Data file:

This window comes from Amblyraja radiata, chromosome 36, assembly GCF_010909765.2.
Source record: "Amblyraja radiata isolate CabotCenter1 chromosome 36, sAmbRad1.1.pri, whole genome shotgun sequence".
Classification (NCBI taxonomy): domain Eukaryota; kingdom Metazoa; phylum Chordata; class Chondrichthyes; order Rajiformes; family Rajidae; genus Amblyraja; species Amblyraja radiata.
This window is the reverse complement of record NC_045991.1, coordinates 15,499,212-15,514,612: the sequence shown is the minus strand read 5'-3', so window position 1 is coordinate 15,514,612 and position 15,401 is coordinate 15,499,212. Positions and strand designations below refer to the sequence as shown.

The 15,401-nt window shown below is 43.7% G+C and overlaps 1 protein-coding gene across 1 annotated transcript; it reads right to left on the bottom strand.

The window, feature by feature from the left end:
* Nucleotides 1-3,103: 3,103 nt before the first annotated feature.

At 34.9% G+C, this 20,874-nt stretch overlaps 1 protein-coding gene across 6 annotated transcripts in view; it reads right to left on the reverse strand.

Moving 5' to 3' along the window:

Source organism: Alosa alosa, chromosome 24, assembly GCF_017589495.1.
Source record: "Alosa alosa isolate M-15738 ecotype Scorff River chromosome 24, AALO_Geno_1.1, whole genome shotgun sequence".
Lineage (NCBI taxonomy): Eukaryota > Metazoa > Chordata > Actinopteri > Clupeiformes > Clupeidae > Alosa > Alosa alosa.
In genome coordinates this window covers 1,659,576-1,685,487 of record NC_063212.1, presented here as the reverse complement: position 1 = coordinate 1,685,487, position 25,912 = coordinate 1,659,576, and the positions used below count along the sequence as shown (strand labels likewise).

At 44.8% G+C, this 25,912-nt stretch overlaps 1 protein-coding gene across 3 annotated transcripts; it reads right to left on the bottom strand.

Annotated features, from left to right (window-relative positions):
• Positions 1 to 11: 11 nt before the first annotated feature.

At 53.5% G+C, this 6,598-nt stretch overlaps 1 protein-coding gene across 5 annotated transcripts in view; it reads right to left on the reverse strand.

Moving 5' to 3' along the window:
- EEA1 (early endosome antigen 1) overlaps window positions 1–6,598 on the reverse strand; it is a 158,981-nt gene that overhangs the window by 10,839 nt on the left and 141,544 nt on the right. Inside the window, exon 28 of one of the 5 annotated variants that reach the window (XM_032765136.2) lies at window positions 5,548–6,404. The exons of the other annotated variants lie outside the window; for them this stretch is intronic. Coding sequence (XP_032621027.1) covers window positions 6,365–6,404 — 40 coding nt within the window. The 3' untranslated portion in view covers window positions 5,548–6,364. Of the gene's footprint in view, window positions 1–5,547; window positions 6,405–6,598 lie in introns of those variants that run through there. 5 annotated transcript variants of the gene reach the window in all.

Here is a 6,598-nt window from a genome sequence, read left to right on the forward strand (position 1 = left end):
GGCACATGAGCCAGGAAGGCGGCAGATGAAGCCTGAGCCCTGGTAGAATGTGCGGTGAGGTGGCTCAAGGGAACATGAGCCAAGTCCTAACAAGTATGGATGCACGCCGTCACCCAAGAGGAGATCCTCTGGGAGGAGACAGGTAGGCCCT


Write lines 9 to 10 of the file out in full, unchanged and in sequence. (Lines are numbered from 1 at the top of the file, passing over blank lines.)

Moving 5' to 3' along the window:

Source organism: Alosa alosa, chromosome 24, assembly GCF_017589495.1.